Saturday, March 25, 2023

No time for ‘Hail Mary Pass’ in Debt Game

By on March 31, 2016

In the game of American football, there is a desperation play that involves heaving the ball more than 40 yards in the air, hoping a receiver from the offensive team will haul the ball in as time expires. It is called the “Hail Mary pass,” for it is a prayer play that borders on the miraculous—a last resort when there is little time on the clock and the offensive team must travel a long distance to obtain a score to either stay in the game or snatch an improbable victory from what was otherwise certain defeat.

Many of those same conditions exist today in Puerto Rico’s gridiron showdown with creditors. The clock is winding down, it is fourth and goal, and the commonwealth’s restructuring brigades have a massive stretch of yardage to cover.

In football, Francis “Fran” Tarkenton, the legendary quarterback for the Minnesota Vikings during the 1970s, was known for scrambling before launching his desperation passes. In Puerto Rico’s restructuring game, the quarterback is Jim Millstein, a former chief restructuring officer for the U.S. Treasury, who is scrambling to meet the demands of some 18 creditor groups. He has been fleet of foot—it has yet to be seen if they have tired and are coming to grips with the fact that they will be grinding it out as the clock expires. There will be no Hail Mary pass—not in the U.S. Supreme Court where the recent hearing of oral arguments over the enforceability of the Debt Enforcement & Recovery Act looms large in the outcome of this contest. A decision favoring the Recovery Act would grant the commonwealth a mechanism to restructure its public corporations’ debt.

No one should wish the untimely passing of friend or foe—but deep down, the plaintiffs must have felt the planets aligning when Justice Antonin Scalia moved to a higher judicial plane. Scalia was known for carrying the torch of originalism, bound to interpreting the U.S. Constitution according to the original meaning penned by the document’s drafters; he did not see the Magna Carta as a living, breathing document.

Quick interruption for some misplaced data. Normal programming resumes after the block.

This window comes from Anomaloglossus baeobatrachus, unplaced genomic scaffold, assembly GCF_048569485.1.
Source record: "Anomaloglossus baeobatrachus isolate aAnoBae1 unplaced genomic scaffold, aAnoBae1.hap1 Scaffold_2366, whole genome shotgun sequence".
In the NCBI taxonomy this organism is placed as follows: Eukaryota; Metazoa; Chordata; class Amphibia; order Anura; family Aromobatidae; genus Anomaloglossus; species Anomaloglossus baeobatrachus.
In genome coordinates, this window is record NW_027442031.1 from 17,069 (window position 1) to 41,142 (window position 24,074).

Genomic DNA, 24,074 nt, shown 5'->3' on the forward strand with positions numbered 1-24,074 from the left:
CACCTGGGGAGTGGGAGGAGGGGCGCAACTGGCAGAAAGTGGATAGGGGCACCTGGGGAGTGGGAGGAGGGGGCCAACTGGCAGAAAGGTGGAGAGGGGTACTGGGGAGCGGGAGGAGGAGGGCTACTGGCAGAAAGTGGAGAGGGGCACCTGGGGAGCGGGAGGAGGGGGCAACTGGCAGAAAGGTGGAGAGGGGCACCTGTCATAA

Scalia is no doubt in a better place, just as the chances of overturning the appellate court’s ruling have improved as the balance of justices who seem likely to side with the defendants have shifted with his death.

There are several possible scenarios in the high court—the Supremes could order the Recovery Act’s validation by the appellate court. The nine (now seven, actually, because of Scalia’s death and Judge Samuel Alito recusing himself) could send it back to the appellate court and ask for a reconsideration. The one thing that seems certain is that the Supremes will not act in time to help the severely decapitalized Government Development Bank to meet its debt-service payment on May 2.

Then there’s Congress, which has a huge audience holding its collective breath in anticipation of draft legislation to be formally submitted this week. As this newspaper was going to press, Rep. Rob Bishop (R-Utah) was to have filed a draft of a measure—leaked to the New York Times as a trial balloon—that is certain to draw staunch opposition from Democrats in the Senate who have been aggressively lobbied to defeat the bill. Their opposition traces to very onerous covenants in the text that promise to be voted down.

There will be no Hail Mary pass before May 2 and few people seem hopeful that more time will be put on the clock so that creditors and the commonwealth can grind it out. No matter what, this is unavoidable: consensual restructuring and moratoriums will come into play until the mess can be figured out.

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